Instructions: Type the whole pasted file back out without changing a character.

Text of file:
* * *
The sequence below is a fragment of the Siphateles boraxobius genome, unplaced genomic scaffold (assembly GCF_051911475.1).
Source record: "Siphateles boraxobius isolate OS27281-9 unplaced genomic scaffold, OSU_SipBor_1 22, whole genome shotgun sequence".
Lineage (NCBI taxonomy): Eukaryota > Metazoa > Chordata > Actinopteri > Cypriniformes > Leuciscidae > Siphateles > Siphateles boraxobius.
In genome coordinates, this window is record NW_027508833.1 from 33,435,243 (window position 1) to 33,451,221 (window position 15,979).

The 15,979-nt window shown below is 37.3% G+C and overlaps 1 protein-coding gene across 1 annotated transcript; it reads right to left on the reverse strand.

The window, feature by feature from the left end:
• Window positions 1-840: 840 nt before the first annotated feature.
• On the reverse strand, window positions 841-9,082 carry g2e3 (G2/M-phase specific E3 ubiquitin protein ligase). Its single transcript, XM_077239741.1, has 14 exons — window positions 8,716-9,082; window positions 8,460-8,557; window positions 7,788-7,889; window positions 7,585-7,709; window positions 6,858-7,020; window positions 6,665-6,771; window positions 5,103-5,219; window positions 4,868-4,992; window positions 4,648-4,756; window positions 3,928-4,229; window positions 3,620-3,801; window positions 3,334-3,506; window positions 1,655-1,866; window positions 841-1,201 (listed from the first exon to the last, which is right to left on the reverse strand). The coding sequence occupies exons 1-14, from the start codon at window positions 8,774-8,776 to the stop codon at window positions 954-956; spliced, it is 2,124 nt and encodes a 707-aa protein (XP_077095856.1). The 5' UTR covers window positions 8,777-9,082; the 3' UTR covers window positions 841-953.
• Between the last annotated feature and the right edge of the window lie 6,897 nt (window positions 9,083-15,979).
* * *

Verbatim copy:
The sequence below is a fragment of the Siphateles boraxobius genome, unplaced genomic scaffold (assembly GCF_051911475.1).
Source record: "Siphateles boraxobius isolate OS27281-9 unplaced genomic scaffold, OSU_SipBor_1 22, whole genome shotgun sequence".
Lineage (NCBI taxonomy): Eukaryota > Metazoa > Chordata > Actinopteri > Cypriniformes > Leuciscidae > Siphateles > Siphateles boraxobius.
In genome coordinates, this window is record NW_027508833.1 from 33,435,243 (window position 1) to 33,451,221 (window position 15,979).

The 15,979-nt window shown below is 37.3% G+C and overlaps 1 protein-coding gene across 1 annotated transcript; it reads right to left on the reverse strand.

The window, feature by feature from the left end:
• Window positions 1-840: 840 nt before the first annotated feature.
• On the reverse strand, window positions 841-9,082 carry g2e3 (G2/M-phase specific E3 ubiquitin protein ligase). Its single transcript, XM_077239741.1, has 14 exons — window positions 8,716-9,082; window positions 8,460-8,557; window positions 7,788-7,889; window positions 7,585-7,709; window positions 6,858-7,020; window positions 6,665-6,771; window positions 5,103-5,219; window positions 4,868-4,992; window positions 4,648-4,756; window positions 3,928-4,229; window positions 3,620-3,801; window positions 3,334-3,506; window positions 1,655-1,866; window positions 841-1,201 (listed from the first exon to the last, which is right to left on the reverse strand). The coding sequence occupies exons 1-14, from the start codon at window positions 8,774-8,776 to the stop codon at window positions 954-956; spliced, it is 2,124 nt and encodes a 707-aa protein (XP_077095856.1). The 5' UTR covers window positions 8,777-9,082; the 3' UTR covers window positions 841-953.
• Between the last annotated feature and the right edge of the window lie 6,897 nt (window positions 9,083-15,979).